Johnson, Scholes and Whittington (Exploring strategy, the key module text) have developed the “lenses ” model of strategic analysis, compare and contrast their research with the BCG findings.

According to Graham (2008) strategy entails planning with a long term view of the business, with the view where the management would like the business to be in the long run. It thus entails understanding the organisations strength and weaknesses, its market position and the tactics of the competitors in the industry. There are three components of a strategy; namely, strategic planning or choice, strategic positioning or analysis and strategic implementation (Thompson and Martin, 2010). Strategic planning involves developing plans for strategic change. Strategic positioning entails identifying the position where the organisation stands, where the organisation need to be. Lastly, strategic implementation involves actualizing the plan through taking real and sustained initiatives. Strategy plays a critical role in aiding an organization gain competitive advantage in the competitive business environment (Kaplan and Norton, 2001). Different scholars hold views and models on strategic analysis that may be similar or contrasting.

Lenses Model and Strategic Styles

Johnson, Scholes and Whittington (2008) opine that strategy can be analyzed in three forms of “lenses”; namely, strategy by design, strategy by experience and strategy by ideas. On the other hand, Reeves, Love and Tilmanns (2012) in analyzing strategies assert that organisations should plan strategies using the following four styles; namely, adaptive style, shaping style, classic style and visionary style. Johnson, Scholes and Whittington (2008) explain that strategy by design refers to the view that strategic managers develop strategies based on logical analysis of external and internal constraints and forces affecting an organisation using analytical processes to position an organisation in the competitive business environment. Strategy by experience lens refers to the notion that strategies are influenced and based on past strategies (Johnson, Scholes and Whittington , 2008). In this case strategy is therefore an incremental change rather than a fundamental change influenced by lived experiences and organisational change. Strategy as an idea is based on the notion that strategy does not emanate from the top levels of management but from ideas within the business environment (Johnson, Scholes and Whittington , 2008). Scholars assert that this explains why some companies are more innovative than others. Reeves, Love and Tilmanns (2012) in distinguishing the four styles of strategic planning explain that classical strategic style is utilized by companies in predictable business environment, whereby the company sets a goal and works towards it by successive planning.  Adaptive strategic style is adopted by companies in volatile and unpredictable environments, the companies constantly review their tactics to survive in the reactive environment. Shapers are like adapters, they operate in volatile and unpredictable environment, but they shape the environment to their advantage. Lastly, visionary companies predict the future business environment and shape it through innovations.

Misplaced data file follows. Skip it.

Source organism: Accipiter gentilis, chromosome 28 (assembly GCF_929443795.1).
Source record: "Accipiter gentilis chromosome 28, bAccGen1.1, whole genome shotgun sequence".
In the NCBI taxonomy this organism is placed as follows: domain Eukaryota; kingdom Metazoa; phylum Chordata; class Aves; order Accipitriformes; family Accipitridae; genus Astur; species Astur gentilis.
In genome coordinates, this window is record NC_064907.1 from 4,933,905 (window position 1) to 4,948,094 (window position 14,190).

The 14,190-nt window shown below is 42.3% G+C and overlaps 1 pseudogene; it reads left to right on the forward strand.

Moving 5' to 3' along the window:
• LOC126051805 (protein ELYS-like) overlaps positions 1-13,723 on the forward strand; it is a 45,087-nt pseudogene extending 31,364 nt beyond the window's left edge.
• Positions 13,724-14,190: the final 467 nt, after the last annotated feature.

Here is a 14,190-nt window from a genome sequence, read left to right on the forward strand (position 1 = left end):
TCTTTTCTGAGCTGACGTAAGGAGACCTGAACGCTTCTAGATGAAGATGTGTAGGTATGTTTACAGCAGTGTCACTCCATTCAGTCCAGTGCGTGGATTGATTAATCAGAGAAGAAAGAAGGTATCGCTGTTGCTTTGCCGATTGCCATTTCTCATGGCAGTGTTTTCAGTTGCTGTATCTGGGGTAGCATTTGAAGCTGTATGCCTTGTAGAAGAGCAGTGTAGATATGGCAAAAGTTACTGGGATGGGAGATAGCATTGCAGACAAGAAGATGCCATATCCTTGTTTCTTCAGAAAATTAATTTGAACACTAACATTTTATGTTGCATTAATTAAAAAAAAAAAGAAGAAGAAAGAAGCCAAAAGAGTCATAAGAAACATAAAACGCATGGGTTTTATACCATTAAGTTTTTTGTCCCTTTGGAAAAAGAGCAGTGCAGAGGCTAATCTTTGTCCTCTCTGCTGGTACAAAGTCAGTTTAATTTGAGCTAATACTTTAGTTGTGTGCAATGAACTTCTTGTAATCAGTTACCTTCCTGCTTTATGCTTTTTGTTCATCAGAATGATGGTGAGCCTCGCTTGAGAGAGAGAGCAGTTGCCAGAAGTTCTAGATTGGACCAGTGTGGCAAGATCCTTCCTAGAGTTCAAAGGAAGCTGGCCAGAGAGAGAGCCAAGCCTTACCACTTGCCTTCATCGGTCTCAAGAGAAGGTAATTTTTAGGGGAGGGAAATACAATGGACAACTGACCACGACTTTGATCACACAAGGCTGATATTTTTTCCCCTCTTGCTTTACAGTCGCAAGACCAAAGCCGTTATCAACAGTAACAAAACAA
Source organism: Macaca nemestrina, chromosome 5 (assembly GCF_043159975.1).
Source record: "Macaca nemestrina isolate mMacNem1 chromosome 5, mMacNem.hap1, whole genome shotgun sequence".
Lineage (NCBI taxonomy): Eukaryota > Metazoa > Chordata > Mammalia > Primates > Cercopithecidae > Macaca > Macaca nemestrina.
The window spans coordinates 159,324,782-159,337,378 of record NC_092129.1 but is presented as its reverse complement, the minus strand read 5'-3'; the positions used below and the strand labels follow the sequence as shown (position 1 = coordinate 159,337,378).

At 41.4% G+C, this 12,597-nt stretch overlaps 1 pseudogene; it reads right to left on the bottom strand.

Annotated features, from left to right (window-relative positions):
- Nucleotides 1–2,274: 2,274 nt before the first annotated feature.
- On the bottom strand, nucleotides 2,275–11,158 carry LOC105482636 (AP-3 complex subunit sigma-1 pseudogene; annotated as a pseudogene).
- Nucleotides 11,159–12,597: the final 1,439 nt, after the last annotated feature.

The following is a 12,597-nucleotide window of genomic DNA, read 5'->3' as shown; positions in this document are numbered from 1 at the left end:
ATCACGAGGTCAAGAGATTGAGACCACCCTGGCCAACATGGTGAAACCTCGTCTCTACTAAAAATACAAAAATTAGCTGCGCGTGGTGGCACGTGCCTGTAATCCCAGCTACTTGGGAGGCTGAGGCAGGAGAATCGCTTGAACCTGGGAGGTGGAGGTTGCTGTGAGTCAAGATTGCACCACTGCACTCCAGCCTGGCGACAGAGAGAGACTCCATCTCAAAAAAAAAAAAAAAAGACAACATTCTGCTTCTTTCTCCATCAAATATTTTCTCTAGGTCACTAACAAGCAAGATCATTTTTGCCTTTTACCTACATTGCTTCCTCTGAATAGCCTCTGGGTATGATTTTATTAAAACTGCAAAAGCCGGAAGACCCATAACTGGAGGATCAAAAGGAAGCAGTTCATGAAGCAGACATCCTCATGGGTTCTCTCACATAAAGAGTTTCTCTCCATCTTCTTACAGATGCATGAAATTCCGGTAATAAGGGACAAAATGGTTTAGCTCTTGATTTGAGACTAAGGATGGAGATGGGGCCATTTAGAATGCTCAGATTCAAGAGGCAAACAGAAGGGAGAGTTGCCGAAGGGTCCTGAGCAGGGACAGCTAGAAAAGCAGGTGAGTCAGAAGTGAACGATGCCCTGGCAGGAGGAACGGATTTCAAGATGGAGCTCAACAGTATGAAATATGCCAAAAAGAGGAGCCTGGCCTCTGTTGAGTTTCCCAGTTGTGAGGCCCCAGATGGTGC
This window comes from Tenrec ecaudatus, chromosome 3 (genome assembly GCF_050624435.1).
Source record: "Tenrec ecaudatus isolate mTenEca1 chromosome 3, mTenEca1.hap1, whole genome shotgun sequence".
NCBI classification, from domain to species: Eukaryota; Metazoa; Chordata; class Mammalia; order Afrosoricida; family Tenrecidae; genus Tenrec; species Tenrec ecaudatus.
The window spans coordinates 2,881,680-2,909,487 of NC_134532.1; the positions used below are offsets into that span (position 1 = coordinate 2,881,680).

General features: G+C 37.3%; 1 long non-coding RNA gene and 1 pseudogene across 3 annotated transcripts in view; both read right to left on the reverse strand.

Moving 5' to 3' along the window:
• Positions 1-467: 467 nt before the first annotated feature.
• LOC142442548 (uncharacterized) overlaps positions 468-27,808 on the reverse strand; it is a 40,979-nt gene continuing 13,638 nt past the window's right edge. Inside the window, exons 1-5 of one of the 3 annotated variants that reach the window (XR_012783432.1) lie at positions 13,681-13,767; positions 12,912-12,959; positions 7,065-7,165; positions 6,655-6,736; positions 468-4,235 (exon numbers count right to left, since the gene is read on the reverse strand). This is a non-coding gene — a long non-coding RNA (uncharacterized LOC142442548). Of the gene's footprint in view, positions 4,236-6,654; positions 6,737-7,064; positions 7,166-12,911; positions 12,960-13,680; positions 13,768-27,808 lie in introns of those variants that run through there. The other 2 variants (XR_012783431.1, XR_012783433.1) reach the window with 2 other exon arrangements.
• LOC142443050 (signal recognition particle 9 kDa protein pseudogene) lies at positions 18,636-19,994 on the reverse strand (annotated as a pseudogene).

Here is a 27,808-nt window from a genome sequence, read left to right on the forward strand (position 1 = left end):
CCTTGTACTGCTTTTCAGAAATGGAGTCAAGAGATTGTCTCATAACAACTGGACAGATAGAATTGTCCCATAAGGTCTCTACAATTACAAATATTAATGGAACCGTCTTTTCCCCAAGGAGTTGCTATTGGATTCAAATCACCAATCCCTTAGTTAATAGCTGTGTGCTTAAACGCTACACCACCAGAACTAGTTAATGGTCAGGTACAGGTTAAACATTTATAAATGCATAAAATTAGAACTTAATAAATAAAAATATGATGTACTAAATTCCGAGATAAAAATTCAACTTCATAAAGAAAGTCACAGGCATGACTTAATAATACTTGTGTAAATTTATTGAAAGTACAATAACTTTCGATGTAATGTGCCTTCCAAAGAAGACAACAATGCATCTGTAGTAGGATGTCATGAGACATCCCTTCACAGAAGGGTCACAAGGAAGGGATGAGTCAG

Similarities Between the Strategic Analysis Models

There are certain similarities between postulations by the two sets of scholars on analyzing strategies. Both strategic models concur that strategic planning is an indispensable tool for gaining competitive advantage in the competitive business environment. That is why there is need to adopt strategies in an effort to realise business goals and objectives, and strategies shape the future. The second agreement between the two schools of thought on strategic analysis is that strategies are borne from ideas that are actualized as tactics, both in predictable and unpredictable business environment. It is for this reason that in predictable environment, strategic managers develop tactics which are long tem in view to aid in business development. Similarly in volatile and unpredictable business environment, strategic managers develop tactics but continuously refine them to adapt to the reactive business environment to bring about desired outcome. Thirdly, strategies are4 shaped by prior lived experiences. In both school of thoughts postulated by Boston Consulting Group and Johnson, Scholes and Whittington (2008), future strategies are shaped by past and present business environment. That’s why Johnson, Scholes and Whittington (2008) point out that strategy can be viewed through the lens of experience, which describe lived experiences of strategic managers and organisation culture. On the same note, Johnson, Scholes and Whittington (2008) posit in visionary and shaping strategic styles that an organisation controls and influences the future business environment by predicting the path to realise it, in this case visionary strategic style. On the same view, shaping strategic style involve shaping the unpredictable business environment to realise the desired goals. Lastly, both researches agree that strategy involve logical and directive planning process to optimize economic performance. In that respect, strategy helps organizations to position themselves in the dynamic business environment.